They Get Up At 3 A.m. To Make Over 80 Trips Across The Elizabeth River Each Day. The Life Of A Hampton Roads Deckhand.

Mickey and Minnie, Woody and Buzz, and Elmo and Cookie Monster were out in force in Times Square Sunday morning, but there were not many tourists to greet them.

“It’s the Frankenstorm economy,” said Mike Tyler, one of the many ticket agents canvassing the area’s pedestrian malls in search of someone — anyone — who wanted to a ticket to a show, a game or a tour. “It’s just way emptier.”

The crowds that normally clog Times Square were noticeably thin ahead of Hurricane Sandy’s arrival in New York, which has already prompted the Metropolitan Transportation Authority to announce a shutdown of subways, buses and railroads beginning Sunday evening. Although visitors from around the country and the world could still be seen lining up for Broadway tickets at the TKTS booth, posing for photos against a backdrop of flashing billboards and consulting pocket-size maps of the city, the looming storm thriving economic force that is Times Square appeared to be slowing.

Mr. Tyler said he had been instructed to discount tickets that he normally sold for $130 or more to $99 or less in an effort to attract buyers who were shying away because of the impending storm.

Contemplating such deals were tourists like Randy and Sherry Chapman, from Waterloo, Iowa, who had been planning their trip to New York for months and changed their flights to come in a day earlier when they heard news of the hurricane. They were scheduled to leave on a cruise on Wednesday, to the Caribbean — “where the storm came from,” said Mr. Chapman, 56, with a chuckle — but did not know if the ship would leave on time.

“We’re a little nervous,” admitted Mrs. Chapman, 61. The couple wanted to visit the 9/11 Memorial and the Statue of Liberty, but their plans had fallen into disarray. “It just kind of depends on what the storm does.”

“The storm might end up being the entertainment,” Mr. Chapman said.

Around the square, street vendors and store owners predicted the tourist hub would empty out by this evening. At the Yankees Clubhouse Shop, signs in English and Spanish announced that the store would be closing early, at 4 p.m., because of Sandy. Walter Wells, who runs a souvenir T-shirt stand, said he and other vendors were planning to leave well before the subways were to close at 7 p.m. They usually stay out until about midnight.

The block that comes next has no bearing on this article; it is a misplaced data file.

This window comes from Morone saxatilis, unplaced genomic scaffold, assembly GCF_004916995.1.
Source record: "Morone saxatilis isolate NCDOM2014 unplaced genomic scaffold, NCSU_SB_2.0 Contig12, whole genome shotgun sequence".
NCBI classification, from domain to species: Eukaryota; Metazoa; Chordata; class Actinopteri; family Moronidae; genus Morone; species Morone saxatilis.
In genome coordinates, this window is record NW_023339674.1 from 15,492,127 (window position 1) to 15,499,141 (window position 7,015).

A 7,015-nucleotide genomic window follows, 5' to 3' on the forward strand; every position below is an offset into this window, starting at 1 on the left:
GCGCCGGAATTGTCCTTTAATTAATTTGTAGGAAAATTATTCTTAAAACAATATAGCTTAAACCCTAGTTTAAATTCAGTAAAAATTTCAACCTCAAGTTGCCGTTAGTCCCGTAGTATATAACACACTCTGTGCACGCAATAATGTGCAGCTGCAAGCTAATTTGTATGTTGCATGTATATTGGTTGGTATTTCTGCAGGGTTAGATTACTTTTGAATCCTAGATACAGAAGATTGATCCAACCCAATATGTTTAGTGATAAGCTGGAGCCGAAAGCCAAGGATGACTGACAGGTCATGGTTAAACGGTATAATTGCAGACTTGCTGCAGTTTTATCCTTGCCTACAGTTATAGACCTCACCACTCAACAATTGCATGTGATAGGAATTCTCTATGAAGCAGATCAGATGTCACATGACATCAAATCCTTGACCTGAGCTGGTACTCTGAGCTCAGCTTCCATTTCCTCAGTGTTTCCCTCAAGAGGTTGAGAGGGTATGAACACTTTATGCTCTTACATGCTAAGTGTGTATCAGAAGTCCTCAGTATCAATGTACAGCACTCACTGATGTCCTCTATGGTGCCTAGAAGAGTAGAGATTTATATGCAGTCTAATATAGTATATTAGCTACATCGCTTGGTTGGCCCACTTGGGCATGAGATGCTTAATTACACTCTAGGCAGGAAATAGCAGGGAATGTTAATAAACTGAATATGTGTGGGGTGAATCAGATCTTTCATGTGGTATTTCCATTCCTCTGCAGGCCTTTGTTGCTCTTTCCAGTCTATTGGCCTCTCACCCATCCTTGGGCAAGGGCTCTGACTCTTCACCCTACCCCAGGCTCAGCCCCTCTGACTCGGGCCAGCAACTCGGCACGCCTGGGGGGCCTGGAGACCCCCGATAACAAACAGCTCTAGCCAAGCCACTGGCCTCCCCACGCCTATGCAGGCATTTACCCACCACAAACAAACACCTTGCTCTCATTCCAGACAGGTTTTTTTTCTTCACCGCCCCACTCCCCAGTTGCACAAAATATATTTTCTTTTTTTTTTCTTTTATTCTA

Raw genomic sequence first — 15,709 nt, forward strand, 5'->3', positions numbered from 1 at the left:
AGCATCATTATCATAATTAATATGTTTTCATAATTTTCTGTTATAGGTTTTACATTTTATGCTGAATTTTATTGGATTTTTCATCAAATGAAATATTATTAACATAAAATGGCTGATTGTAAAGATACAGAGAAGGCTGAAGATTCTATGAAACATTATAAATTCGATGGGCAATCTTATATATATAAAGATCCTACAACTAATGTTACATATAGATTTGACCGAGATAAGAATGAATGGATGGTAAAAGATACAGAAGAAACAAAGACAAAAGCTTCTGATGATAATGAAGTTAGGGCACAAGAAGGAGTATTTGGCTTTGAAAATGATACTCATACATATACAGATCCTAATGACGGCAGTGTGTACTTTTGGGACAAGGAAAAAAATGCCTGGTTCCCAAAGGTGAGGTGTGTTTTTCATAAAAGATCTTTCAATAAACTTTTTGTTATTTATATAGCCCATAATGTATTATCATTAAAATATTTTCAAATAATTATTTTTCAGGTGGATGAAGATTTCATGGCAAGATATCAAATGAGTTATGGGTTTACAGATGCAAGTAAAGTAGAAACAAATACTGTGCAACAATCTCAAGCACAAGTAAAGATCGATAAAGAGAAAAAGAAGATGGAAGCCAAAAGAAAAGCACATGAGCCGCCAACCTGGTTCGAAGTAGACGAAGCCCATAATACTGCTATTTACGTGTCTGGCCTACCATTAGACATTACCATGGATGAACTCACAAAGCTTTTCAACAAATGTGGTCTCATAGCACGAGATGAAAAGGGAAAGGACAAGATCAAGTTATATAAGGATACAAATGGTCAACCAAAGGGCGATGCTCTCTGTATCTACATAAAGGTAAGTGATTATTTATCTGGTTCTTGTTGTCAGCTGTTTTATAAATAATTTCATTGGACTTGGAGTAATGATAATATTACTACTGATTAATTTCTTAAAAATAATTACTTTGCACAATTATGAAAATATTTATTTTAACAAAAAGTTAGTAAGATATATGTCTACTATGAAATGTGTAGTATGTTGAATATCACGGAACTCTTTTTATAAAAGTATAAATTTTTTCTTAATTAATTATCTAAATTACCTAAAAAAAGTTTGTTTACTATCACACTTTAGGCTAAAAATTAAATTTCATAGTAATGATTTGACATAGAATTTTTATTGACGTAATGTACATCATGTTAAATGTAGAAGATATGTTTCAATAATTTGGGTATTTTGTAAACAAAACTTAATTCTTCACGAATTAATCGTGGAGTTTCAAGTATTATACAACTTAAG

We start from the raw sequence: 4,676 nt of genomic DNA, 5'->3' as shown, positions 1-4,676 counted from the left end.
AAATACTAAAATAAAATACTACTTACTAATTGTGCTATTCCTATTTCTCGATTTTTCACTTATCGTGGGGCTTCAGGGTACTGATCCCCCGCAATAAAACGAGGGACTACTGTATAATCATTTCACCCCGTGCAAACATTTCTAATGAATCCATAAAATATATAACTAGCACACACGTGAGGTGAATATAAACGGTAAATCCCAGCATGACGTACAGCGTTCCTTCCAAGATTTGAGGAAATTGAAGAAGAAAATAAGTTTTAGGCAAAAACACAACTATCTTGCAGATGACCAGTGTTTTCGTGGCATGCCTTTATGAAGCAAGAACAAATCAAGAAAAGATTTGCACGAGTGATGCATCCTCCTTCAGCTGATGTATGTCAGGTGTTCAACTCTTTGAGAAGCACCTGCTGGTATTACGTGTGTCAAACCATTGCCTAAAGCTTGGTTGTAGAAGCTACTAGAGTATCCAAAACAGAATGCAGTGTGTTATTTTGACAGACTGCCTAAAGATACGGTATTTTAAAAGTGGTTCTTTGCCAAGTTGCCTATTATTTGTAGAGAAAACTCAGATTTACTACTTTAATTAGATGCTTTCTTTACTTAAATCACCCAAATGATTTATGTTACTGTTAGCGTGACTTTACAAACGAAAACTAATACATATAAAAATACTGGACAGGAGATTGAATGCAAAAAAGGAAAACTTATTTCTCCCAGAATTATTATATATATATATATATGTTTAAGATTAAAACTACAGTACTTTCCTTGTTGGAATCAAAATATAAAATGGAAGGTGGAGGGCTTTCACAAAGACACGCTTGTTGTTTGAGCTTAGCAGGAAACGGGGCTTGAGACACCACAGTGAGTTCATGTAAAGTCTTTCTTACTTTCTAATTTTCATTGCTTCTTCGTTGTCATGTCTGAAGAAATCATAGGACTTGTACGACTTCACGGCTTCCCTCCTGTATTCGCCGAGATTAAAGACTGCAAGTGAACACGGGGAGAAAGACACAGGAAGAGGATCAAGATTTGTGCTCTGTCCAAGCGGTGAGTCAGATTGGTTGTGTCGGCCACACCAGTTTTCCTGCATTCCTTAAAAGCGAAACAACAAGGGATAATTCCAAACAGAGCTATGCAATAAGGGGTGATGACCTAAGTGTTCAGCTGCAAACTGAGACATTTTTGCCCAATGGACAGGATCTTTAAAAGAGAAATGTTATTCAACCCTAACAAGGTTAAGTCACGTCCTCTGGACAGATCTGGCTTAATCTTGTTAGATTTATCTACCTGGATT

Mr. Wells bemoaned the lack of foot traffic. “I mean, I got bills to pay,” he said.

The TKTS booth was still doing a healthy business, though lines were shorter than usual. Agents near the line advised tourists that though shows would likely still go on Sunday evening, shows on Monday and Tuesday might be cancelled.

Then there were Donald and Terri Beak and their two children, who appeared relatively unconcerned as they wandered around the TKTS plaza, holding shopping bags from the M&M store. “We’re English; we don’t worry about things like that,” said Mr. Beak, 48, referring to the hurricane. “We’re used to rain and bad weather.”

Though they felt slightly inconvenienced by the transit shutdown, worrying that they might have trouble getting back to the city from the New York Jets game this afternoon, they said they would be happy to ride out the storm at a shopping mall somewhere in New Jersey.

“We just don’t think it’s as bad as the TV’s making it out to be,” Mr. Beak said.

Mrs. Beak appeared willing to give the meteorologists a little more credit. “Better to be prepared, I guess,” she said.


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